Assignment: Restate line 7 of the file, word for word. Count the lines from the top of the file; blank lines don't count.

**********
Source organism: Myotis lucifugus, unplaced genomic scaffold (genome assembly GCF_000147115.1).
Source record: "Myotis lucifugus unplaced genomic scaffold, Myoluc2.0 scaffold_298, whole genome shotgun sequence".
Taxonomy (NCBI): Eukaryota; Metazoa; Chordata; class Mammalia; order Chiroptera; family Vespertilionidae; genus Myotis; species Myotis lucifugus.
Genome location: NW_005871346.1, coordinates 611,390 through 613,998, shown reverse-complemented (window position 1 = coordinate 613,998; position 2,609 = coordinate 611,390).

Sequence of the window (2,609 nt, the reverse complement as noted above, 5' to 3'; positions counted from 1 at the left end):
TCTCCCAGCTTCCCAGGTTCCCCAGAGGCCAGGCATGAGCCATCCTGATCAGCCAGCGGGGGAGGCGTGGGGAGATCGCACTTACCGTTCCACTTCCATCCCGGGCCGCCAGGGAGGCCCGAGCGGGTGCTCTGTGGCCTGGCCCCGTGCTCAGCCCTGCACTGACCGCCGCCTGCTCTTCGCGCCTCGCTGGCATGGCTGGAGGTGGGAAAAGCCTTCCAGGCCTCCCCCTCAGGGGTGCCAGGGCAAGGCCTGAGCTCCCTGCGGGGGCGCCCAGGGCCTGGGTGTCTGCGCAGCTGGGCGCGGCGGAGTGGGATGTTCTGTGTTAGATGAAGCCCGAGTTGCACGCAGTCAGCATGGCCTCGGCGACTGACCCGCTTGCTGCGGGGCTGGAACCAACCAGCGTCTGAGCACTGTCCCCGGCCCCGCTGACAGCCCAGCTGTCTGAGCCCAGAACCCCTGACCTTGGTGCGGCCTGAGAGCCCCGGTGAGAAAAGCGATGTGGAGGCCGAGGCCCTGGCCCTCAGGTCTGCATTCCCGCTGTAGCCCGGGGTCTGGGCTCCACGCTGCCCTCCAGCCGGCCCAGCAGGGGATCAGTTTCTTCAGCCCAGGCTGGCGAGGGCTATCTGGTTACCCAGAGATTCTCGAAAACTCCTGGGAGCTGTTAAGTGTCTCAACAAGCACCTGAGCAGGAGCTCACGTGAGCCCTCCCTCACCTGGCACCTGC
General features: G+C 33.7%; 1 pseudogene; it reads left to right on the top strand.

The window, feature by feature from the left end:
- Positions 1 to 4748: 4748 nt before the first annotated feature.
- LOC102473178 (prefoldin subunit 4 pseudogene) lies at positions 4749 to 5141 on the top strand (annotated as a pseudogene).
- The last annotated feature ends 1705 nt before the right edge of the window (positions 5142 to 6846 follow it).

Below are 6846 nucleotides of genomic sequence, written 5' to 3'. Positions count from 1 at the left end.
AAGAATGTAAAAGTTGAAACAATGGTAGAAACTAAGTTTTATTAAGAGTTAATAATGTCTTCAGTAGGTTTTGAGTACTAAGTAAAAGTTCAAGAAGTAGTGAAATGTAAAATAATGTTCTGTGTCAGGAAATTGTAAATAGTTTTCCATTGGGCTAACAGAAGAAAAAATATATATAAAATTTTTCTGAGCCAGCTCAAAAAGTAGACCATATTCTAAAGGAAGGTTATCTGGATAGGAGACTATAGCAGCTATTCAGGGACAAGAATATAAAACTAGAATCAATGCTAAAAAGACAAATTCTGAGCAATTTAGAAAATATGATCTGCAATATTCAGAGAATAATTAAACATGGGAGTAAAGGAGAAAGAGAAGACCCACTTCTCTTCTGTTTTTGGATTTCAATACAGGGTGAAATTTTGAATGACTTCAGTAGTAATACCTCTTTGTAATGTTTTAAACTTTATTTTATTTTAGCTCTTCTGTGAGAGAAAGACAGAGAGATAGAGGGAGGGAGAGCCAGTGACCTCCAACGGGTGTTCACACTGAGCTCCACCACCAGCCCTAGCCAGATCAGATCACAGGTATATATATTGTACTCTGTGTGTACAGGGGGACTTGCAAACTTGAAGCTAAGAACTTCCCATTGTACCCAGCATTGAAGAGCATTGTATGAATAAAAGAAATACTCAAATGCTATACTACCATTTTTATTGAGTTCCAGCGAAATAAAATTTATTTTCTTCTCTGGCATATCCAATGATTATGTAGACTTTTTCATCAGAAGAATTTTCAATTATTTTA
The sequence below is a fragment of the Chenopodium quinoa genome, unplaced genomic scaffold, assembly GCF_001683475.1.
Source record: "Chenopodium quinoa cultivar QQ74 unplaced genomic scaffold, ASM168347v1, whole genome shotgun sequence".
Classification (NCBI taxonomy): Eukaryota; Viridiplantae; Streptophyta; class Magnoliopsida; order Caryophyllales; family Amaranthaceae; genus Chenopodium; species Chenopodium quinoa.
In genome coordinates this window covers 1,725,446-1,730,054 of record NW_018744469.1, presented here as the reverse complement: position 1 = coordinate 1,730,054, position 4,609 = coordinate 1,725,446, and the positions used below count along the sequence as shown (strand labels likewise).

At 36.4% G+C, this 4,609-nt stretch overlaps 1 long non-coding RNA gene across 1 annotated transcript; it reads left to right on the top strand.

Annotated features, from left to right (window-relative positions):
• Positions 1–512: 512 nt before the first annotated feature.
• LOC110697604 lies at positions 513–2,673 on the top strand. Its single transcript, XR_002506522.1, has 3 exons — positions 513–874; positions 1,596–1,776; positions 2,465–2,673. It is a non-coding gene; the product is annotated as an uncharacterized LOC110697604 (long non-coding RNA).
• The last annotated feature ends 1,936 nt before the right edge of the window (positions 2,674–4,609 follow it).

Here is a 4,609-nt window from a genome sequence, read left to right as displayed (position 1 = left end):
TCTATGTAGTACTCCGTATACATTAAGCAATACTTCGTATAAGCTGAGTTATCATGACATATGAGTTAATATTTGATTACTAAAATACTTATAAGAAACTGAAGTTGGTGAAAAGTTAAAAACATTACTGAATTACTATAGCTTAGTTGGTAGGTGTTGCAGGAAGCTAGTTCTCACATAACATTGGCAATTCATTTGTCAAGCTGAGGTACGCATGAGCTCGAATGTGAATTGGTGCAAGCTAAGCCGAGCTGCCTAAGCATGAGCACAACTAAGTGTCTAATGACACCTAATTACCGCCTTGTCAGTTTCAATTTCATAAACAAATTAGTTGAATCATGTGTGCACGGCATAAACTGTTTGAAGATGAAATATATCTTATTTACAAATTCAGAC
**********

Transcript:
General features: G+C 33.7%; 1 pseudogene; it reads left to right on the top strand.